Isaac L. Wood was 34 years old in 1854, when he left his home in New Jersey, hoping to start a new life with David’s help. Isaac was only eight years old when David left the family home in New Providence, New Jersey. The two brothers had not been close, but David was happy to give Isaac a helping hand, loaning him money to buy a small piece of land. Isaac began farming, making payments to his brother when he could. 

But Farming did not suit Isaac, and within a year, he gave it up and went to live in his brother’s house. He embarked on a career speculating in fruits, butter, eggs, and other produce. It was widely known in Dansville that David was still helping him out with loans and endorsements. 

Saturday, November 7, 2020

Dark Kentucky Tragedy.

Col. A.M. Swope and Col. William Cassius Goodloe happened to enter the Lexington, Kentucky post office at the same time on the afternoon of November 8, 1889. They greeted each other with icy glares then went about their business. Both men were leaders in the Republican Party in Kentucky, and both had national reputations. Swope was the former Internal Revenue Collector for the district, Goodloe had been Minister to Belgium, a state senator, and was the current Internal Revenue Collector; both men fought for the Union in the Civil war, and both rose to the rank of Colonel.

Saturday, October 31, 2020

Two Shots, a Shriek.


“A dark, mean little bedroom, a woman, half-undressed, dirty and pale, and blear-eyed from long excesses, a male companion, leaning over her with a revolver at her head, two shots, a shriek, an ugly hole under the ear, and the vice and crime of Boston had added another murder to its long score.” The Boston Herald’s vivid description of the murder of Josephine Brown on Christmas Eve, 1891, served to underscore her sad and dismal life. Married and divorced by age twenty, Josephine’s family blamed her for the failed marriage and turned her away. Left to fend for herself, Josephine Brown spent the next twenty years as a prostitute.

Joe, as she was known on the street, had been working in a brothel run by Mrs. Mary Ann Fisher on Pitt Street, in Boston’s West End. The house had recently closed down with the arrest of Mrs. Fisher, and Joe was working as a street walker. The demise of Mrs. Fisher’s house meant more than the loss of shelter, it left Joe without protection from the potential violence of her profession, and without anyone to keep her away from whiskey, which, when she was left on her own, became Joe’s consuming passion.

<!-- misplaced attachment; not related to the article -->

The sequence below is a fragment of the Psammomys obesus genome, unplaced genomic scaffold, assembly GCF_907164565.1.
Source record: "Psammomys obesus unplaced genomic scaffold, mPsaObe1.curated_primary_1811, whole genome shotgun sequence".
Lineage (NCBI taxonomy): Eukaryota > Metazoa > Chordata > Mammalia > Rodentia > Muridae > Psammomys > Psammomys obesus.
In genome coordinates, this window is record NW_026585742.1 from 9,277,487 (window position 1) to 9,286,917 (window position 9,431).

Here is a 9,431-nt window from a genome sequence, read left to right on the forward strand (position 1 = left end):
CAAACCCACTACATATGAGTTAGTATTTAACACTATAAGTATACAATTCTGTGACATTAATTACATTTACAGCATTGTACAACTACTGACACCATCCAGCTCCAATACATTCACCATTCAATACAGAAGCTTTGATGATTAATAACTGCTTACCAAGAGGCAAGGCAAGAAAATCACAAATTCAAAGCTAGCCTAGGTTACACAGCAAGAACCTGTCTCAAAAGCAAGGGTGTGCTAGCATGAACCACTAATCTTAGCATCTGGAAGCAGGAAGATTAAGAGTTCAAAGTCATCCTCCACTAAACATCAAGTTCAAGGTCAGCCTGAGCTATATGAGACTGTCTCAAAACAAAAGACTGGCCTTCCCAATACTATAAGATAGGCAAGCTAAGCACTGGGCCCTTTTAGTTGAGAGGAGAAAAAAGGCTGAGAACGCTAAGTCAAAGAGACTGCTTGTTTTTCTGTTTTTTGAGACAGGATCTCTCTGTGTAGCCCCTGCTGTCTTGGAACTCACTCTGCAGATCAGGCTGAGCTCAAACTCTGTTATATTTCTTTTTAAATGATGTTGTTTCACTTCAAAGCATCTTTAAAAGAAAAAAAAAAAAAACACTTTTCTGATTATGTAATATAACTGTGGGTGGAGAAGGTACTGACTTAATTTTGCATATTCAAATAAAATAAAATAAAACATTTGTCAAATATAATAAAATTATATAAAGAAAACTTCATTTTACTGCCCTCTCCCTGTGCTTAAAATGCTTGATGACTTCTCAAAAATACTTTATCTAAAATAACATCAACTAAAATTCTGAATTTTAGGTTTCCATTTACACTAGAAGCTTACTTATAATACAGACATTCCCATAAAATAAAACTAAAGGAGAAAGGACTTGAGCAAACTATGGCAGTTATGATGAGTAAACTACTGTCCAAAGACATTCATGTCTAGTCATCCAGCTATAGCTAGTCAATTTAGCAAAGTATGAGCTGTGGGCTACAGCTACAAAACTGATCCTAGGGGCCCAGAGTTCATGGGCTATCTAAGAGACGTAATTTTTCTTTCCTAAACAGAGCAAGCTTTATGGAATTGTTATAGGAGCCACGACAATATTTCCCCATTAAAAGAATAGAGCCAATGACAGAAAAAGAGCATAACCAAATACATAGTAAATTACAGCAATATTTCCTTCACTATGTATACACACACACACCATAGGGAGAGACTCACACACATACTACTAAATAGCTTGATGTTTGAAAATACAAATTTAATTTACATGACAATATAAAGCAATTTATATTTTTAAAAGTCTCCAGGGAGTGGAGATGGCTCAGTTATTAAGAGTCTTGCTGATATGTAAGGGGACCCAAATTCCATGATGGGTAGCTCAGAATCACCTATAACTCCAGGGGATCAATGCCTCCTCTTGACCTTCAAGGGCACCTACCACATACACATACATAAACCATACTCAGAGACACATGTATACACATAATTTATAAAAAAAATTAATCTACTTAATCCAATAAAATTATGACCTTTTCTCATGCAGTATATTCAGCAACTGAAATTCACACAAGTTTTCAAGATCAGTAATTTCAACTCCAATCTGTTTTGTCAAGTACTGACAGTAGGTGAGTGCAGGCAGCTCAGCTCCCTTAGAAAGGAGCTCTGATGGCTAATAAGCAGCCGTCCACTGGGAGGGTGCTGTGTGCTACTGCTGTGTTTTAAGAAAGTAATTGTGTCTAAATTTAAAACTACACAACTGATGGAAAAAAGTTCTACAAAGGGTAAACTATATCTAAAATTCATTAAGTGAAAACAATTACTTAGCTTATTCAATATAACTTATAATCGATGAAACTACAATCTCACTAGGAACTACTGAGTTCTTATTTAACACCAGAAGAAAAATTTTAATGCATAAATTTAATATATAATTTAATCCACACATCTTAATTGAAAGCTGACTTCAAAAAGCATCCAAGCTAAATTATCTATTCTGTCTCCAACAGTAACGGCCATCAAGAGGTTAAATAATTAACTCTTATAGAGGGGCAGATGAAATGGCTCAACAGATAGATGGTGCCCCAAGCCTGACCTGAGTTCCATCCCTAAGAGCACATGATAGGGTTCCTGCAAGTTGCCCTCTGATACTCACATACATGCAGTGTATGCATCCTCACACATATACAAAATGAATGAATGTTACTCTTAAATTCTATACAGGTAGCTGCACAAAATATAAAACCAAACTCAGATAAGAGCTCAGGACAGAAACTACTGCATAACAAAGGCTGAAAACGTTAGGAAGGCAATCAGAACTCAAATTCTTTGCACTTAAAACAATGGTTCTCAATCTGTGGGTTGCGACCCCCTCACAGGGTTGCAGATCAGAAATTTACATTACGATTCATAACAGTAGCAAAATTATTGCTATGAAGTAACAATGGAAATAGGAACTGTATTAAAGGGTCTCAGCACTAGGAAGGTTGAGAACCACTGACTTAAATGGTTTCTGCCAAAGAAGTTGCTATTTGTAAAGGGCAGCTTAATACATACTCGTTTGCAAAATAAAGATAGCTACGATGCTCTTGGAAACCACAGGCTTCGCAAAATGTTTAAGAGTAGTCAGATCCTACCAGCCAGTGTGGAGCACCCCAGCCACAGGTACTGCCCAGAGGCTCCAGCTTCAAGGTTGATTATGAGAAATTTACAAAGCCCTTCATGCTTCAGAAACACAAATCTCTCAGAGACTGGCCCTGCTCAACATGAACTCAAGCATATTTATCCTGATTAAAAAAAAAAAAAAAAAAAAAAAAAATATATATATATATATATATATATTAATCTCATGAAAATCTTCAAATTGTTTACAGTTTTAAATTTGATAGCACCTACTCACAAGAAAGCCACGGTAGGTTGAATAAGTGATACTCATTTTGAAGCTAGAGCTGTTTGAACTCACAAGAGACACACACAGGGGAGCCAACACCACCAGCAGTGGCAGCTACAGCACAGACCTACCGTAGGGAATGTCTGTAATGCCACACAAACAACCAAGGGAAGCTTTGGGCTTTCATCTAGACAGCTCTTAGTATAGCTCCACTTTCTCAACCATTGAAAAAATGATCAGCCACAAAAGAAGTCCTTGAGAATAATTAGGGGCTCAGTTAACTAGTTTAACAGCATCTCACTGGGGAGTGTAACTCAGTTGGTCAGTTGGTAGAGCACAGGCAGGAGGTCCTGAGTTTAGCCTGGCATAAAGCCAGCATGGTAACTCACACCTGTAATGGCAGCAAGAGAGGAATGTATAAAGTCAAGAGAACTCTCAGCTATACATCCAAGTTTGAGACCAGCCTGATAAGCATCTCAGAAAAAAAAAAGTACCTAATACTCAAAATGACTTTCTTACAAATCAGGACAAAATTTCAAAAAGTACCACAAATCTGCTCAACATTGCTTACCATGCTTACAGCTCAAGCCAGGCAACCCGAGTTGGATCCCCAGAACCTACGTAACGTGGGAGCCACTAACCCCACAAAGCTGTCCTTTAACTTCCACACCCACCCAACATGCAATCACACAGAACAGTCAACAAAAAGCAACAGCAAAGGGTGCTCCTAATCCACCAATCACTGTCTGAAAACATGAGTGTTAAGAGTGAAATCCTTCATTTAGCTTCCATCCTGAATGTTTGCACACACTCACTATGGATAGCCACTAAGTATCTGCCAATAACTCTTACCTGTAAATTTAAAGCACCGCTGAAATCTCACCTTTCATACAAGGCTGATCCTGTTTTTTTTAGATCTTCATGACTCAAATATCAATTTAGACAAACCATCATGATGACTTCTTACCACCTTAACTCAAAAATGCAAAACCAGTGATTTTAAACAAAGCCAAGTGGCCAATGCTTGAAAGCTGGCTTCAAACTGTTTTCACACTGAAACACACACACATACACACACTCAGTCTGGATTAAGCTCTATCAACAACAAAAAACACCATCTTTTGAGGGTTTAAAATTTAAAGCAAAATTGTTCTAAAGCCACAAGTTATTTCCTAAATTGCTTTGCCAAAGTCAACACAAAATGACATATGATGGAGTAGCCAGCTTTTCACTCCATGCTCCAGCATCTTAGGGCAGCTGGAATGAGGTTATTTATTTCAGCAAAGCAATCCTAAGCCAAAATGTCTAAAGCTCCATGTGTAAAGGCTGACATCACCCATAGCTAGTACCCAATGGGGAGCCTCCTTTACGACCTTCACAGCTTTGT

Saturday, October 24, 2020

The Meyer Poisoning Sensation.

 


Dr. Henry Meyer, his wife Maria, and their associate Ludwig Brant devised an elaborate plan to defraud insurance companies. Maria and Brant held a mock wedding then took out several insurance policies on his life with Maria as beneficiary. The plan was to then obtain a cadaver, declare it was the body of Ludwig Brant, and collect the insurance. Unbeknownst to Brant, Dr. Meyer and Maria decided they didn’t need a cadaver; it was much easier just to poison Brant.

The plot was revealed after Brant’s death and authorities discovered that the doctor and his wife had been runnng similar scams throughout the country. Read the full story here: Professional Poisoners.



Picture from: “Sun Pictures of the Day,” Lowell Sun, July 21, 1893.

Saturday, October 17, 2020

Ameer Ben Ali & an Actor's Tale.

This week we are pleased to present a guest post from Howard and Nina Brown, experts on the Whitechapel Murders of Jack the Ripper. They are the owners of JTRForums.Com and have been Ripperologists for 20 years. Along with the website, JTRForums.Com, they also have pages on Twitter, Facebook, and a You Tube page. They're always looking for people interested in the Whitechapel Murders and can be contacted at Howard@jtrforums.com.

The article is on Ameer Ben Ali, convicted and later exonerated of the murder of Carrie Brown in New York City in 1891, and includes a rare photograph of Ali.


Ameer Ben Ali & an Actor's Tale.

Carry Brown
Carrie Brown

On April 24th, Nina and I decided to look into newspapers for articles in commemoration of the 129th anniversary of the murder of Carrie Brown at the East River Hotel in bowels of the Lower East Side of New York City.   There's a considerable amount of newspaper coverage of her murder during 1891 and the following years already on JTR Forums & on Casebook and the thought of finding something new was not something we were sure we'd do.  

As fate would have it, we did just that.

I came across the following article in the Buffalo Courier, containing the bold headline exclaimed that Glaswegian-born thespian, William H. Thompson, expressed his understanding that that the court interpreter for Ameer Ben Ali actually revealed to him, personally, that Ali confessed to the Brown murder. 

I haven't been able to find another article in which a confession by Ali in any form is made to the murder in Room 31 and obviously none that refute the charges made within it.  That doesn't mean one doesn't exist or that if it does it won't be found.